I guess the point, if there is one, that I’m trying to make is that the average citizen has become alarmingly out of touch with American history and the way that many people went about their daily lives 150 years ago. Not really that long a period, considering that the average college grad knows more about the 2000-year history of Darfur than they do about their next door neighbors.

   The so-called ‘educational’ system in the U.S., under the control of the Department of Education, a government bureaucracy that I had the fortune to grow up without, has manipulated and censored so much of this country’s history that it is small wonder that many people don’t realize that the War began as a political issue, and, as is so often the case, young men had to fight, and die, for the benefit of the politicians.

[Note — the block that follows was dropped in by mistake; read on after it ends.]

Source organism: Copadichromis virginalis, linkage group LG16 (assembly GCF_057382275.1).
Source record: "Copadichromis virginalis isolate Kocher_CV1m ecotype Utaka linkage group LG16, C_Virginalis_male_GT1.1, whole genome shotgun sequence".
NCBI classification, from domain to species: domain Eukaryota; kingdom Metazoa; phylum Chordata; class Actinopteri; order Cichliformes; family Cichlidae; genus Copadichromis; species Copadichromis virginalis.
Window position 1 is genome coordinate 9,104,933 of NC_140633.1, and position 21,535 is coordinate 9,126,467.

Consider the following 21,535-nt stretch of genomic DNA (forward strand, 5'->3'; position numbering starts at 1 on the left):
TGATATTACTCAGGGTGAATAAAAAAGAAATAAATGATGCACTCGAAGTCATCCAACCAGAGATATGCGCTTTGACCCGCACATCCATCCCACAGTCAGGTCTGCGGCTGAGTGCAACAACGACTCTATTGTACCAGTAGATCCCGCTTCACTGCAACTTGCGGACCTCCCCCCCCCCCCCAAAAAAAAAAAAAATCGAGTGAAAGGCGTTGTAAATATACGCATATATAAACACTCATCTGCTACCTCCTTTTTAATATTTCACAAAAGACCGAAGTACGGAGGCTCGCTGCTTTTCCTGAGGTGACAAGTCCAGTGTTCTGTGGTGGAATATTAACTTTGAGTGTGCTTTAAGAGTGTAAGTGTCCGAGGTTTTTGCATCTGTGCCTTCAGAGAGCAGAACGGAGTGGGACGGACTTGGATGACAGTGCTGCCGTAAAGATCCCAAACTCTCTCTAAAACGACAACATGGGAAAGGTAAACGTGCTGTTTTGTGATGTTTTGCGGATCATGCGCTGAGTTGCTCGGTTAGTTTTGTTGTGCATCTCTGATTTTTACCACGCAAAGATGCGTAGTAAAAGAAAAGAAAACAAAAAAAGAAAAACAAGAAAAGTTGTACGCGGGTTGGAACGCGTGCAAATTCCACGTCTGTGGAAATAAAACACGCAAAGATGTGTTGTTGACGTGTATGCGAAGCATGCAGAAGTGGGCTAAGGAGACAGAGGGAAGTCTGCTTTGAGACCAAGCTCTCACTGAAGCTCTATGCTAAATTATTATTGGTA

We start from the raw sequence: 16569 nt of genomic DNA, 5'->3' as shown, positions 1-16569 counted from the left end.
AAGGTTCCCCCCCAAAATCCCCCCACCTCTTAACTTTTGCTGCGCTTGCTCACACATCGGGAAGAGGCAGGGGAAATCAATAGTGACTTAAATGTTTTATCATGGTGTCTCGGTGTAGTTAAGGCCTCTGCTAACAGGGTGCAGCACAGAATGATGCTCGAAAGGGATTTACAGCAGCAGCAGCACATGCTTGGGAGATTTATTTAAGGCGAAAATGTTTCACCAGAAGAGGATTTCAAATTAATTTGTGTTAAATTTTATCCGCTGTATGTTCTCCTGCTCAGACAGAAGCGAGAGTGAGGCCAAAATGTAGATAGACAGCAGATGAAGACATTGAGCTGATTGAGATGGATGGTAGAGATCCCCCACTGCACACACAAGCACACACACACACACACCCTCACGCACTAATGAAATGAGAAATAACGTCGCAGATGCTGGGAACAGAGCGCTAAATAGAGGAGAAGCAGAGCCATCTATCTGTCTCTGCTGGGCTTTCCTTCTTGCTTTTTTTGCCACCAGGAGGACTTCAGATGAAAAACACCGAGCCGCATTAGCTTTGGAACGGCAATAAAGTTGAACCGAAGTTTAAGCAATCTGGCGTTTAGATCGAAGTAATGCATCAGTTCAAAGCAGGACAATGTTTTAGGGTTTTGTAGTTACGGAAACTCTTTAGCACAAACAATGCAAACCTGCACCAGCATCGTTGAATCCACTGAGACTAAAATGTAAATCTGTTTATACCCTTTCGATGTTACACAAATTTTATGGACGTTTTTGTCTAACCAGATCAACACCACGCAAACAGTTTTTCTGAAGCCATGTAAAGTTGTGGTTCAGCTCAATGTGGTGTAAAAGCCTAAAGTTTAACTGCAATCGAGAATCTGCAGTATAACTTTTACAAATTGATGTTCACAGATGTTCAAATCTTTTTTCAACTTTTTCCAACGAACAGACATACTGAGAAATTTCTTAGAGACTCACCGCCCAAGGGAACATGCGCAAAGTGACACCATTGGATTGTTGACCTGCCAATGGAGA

640, 000 dead.

   640,000 young men who simply took up arms to fight for what they believed, ON BOTH SIDES. And that’s not counting civilian dead, the numbers of which may never be known. The fact that the War occurred cannot be disguised, nor should it be politicized with perceived causes and after-effects. It happened. It shouldn’t have, but it did.

   So, if you have the opportunity to go to a reenactment at some point this year, or the next 3, brush up a little bit on your history. Not that found in texts, but the real history. Visit your local museum. Or scan the web for articles. Once you wade through the politics and mythology, you might find a few little-known, fascinating tidbits that you can arm yourself with before you come into my camp and I tell you about how the Union had developed an air-cooling system for their uniforms, and we Rebels were trying to capture this technology.

   Sic vis Pacem, parabellum, (or is that sick of this weather?)

   Wiley (Coyote)

   To learn more, please visit the unit’s website:

The‘battery-powered’ campfire